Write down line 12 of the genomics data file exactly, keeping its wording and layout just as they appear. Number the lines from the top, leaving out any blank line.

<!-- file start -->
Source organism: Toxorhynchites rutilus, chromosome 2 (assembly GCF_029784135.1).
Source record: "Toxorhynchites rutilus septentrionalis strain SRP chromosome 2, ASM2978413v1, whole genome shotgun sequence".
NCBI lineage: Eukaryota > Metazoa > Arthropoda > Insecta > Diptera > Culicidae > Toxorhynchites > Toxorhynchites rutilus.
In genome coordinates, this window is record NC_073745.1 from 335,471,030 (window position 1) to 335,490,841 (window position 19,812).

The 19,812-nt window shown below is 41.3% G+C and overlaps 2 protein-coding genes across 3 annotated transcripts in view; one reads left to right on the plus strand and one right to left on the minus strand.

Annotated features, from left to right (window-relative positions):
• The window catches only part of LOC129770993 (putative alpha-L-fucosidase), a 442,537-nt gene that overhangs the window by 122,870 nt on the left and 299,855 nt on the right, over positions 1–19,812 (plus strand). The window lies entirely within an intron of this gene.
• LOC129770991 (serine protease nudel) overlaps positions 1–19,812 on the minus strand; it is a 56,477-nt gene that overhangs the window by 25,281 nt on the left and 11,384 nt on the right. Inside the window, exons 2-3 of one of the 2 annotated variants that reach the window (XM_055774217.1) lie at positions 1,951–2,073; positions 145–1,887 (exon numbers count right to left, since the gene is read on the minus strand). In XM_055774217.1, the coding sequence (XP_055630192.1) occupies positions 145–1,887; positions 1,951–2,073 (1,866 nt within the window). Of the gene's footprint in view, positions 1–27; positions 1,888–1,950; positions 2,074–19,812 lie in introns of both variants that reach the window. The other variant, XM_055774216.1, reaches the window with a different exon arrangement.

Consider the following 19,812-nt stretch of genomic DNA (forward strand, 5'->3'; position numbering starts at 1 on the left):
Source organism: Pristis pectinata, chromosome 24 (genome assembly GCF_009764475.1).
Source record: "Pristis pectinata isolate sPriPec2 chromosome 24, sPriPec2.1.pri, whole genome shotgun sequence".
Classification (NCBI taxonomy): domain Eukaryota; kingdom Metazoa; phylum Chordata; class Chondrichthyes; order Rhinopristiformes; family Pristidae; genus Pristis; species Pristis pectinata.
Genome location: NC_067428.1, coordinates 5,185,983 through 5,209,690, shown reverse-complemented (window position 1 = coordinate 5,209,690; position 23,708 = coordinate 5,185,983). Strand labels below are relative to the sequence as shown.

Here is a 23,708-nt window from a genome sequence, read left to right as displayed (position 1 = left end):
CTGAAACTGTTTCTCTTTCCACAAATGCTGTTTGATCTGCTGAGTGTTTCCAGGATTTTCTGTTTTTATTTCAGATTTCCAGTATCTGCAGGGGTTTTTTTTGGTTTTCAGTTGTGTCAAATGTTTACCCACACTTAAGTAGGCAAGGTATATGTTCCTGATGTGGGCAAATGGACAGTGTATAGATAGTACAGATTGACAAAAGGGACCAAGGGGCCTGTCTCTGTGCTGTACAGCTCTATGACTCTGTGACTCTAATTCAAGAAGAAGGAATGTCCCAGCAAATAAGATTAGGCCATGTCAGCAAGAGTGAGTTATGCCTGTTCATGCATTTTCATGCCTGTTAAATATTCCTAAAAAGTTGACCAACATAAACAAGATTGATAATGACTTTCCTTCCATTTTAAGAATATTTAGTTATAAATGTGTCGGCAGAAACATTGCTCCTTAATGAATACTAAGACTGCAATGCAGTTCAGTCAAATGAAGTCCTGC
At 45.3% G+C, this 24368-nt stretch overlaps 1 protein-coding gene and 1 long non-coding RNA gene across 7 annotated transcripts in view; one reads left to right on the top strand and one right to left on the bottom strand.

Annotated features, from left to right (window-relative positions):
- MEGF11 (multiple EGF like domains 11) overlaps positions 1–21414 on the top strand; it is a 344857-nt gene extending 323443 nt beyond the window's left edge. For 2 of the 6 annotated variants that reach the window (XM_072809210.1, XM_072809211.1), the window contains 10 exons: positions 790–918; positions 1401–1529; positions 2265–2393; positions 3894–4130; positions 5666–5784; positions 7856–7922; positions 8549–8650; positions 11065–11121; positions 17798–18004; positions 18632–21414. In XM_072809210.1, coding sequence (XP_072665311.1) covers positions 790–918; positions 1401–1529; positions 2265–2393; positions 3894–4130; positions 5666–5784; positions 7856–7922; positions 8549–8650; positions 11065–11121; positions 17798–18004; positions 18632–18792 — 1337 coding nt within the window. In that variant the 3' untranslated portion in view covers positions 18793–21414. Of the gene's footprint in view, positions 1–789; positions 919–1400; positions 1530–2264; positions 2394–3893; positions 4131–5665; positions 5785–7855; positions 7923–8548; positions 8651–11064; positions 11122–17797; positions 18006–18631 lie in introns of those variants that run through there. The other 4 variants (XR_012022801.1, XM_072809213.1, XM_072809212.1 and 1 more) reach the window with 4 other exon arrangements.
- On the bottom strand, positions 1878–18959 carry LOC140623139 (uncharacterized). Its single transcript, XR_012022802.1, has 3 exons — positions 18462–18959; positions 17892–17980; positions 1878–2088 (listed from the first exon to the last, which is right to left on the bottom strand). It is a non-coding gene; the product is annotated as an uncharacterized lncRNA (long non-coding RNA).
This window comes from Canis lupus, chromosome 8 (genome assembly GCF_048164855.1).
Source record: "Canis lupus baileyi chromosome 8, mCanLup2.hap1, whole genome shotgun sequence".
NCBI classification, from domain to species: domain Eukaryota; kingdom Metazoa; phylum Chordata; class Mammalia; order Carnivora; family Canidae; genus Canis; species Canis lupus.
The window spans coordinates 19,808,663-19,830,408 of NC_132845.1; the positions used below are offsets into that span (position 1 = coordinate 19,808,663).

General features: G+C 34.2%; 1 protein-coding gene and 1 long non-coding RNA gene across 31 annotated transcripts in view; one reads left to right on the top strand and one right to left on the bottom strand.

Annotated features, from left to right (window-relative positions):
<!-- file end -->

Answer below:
Classification (NCBI taxonomy): domain Eukaryota; kingdom Metazoa; phylum Chordata; class Chondrichthyes; order Rhinopristiformes; family Pristidae; genus Pristis; species Pristis pectinata.